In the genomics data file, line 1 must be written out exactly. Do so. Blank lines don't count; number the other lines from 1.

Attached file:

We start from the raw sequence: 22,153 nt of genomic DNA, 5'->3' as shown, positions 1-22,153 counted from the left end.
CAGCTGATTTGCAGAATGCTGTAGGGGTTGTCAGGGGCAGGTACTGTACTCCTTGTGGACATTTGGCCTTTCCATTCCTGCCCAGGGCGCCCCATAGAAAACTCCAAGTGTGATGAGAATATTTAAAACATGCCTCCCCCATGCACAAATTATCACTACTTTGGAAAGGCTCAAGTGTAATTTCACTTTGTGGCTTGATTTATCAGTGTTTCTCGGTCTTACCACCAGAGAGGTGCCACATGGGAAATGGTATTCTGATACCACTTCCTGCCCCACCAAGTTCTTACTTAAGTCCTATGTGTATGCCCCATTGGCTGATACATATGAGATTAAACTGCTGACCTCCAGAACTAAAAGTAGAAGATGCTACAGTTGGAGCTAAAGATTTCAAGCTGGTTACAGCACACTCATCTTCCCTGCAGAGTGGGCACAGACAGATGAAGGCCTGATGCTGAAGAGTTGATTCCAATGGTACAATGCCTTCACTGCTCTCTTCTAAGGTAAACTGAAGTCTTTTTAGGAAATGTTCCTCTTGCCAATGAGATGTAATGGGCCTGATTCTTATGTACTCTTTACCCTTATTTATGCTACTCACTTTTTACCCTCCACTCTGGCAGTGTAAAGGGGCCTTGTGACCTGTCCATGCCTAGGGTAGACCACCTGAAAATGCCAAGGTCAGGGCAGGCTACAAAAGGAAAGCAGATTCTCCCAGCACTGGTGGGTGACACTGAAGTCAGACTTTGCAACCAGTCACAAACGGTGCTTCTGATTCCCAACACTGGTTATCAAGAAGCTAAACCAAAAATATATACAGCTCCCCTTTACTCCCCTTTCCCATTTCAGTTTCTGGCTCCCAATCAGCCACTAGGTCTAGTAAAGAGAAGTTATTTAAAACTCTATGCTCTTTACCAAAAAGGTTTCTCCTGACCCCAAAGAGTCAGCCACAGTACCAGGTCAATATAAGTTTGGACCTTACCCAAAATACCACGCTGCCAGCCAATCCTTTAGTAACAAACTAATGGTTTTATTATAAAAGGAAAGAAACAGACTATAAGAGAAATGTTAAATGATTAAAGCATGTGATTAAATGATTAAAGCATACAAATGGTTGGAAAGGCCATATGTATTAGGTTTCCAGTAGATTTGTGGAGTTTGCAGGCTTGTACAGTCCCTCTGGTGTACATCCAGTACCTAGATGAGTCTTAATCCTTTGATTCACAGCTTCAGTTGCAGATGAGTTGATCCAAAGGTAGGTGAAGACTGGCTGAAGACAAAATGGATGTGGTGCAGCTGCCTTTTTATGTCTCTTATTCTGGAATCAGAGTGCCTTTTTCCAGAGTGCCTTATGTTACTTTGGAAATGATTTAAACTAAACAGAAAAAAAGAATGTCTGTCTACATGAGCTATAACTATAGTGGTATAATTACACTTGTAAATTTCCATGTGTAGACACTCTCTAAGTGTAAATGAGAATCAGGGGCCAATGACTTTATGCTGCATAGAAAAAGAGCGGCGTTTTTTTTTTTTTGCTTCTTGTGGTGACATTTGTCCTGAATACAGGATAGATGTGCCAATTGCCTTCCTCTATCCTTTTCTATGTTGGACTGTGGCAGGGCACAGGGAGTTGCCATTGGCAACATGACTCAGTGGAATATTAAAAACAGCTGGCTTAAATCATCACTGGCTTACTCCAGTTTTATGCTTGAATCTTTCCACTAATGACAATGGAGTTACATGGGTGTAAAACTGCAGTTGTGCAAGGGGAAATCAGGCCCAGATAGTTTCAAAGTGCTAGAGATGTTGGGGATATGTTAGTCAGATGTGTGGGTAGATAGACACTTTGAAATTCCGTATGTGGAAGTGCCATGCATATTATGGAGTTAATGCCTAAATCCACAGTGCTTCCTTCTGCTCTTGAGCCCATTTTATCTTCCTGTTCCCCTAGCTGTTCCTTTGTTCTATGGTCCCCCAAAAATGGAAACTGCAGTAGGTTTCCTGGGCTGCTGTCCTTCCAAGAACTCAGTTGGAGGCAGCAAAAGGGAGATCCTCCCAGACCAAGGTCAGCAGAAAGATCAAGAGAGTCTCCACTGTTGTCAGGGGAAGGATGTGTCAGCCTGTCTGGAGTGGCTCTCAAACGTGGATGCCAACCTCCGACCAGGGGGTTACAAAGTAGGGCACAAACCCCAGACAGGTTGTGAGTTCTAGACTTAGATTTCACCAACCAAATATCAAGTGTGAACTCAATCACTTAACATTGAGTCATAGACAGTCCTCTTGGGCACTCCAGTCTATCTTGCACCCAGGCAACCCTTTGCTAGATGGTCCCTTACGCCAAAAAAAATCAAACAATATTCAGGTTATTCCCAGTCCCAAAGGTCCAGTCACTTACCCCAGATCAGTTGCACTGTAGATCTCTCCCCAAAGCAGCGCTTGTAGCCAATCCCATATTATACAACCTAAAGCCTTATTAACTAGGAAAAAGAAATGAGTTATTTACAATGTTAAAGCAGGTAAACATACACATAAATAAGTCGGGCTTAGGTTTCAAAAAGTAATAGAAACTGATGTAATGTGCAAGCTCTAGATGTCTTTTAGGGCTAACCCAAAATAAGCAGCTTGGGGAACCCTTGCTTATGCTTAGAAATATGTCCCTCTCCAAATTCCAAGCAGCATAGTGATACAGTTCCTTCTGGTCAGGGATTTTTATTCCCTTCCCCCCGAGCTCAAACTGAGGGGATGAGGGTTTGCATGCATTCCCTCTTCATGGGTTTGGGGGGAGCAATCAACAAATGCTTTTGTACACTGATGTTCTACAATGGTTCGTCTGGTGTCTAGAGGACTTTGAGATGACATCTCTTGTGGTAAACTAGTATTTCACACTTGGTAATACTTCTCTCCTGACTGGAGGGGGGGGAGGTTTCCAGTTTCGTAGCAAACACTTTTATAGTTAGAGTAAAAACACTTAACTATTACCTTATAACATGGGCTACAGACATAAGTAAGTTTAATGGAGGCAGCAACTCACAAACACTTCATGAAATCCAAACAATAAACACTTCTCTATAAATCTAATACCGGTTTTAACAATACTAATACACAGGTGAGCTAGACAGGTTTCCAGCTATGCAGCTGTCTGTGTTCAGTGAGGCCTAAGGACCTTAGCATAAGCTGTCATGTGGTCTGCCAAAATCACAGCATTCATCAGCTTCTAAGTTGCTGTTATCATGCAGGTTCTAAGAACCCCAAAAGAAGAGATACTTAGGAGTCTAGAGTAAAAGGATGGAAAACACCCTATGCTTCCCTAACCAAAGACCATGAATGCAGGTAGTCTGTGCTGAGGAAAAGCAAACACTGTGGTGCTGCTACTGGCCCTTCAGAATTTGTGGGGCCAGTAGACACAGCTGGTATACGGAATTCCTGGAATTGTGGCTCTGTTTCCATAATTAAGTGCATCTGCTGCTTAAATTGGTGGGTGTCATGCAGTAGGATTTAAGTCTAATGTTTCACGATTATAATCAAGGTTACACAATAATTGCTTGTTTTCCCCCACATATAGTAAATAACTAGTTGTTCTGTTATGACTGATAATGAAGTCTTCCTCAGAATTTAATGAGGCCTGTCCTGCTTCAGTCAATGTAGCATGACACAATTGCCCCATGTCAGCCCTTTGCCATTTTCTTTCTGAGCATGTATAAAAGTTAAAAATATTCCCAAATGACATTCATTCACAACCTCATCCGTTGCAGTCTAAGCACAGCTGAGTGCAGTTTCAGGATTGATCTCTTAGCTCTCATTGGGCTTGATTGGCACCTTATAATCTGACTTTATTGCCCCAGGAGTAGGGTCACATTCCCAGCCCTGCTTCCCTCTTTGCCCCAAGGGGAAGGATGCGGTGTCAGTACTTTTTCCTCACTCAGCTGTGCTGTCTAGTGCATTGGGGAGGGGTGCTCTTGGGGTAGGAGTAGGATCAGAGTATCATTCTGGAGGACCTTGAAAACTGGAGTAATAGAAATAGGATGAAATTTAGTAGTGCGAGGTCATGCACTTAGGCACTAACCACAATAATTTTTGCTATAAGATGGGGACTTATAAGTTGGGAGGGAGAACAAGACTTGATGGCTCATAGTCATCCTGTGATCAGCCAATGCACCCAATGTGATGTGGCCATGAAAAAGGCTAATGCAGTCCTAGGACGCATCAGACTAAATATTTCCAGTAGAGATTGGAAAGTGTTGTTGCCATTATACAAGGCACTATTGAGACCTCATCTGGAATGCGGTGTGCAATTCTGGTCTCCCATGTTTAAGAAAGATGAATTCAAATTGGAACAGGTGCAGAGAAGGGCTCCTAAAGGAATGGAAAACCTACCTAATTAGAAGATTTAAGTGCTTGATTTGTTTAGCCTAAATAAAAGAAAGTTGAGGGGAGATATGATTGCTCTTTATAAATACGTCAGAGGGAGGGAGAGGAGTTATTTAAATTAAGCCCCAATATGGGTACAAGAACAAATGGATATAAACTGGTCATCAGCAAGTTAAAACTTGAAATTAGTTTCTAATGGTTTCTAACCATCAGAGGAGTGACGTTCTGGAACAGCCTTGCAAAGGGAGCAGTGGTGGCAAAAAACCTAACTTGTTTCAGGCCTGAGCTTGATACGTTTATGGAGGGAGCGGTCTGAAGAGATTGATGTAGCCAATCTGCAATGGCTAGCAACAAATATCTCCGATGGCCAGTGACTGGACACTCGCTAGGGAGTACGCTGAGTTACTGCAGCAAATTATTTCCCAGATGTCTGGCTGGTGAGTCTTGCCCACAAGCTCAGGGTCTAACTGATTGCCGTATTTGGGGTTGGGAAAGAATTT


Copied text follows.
We start from the raw sequence: 22,153 nt of genomic DNA, 5'->3' as shown, positions 1-22,153 counted from the left end.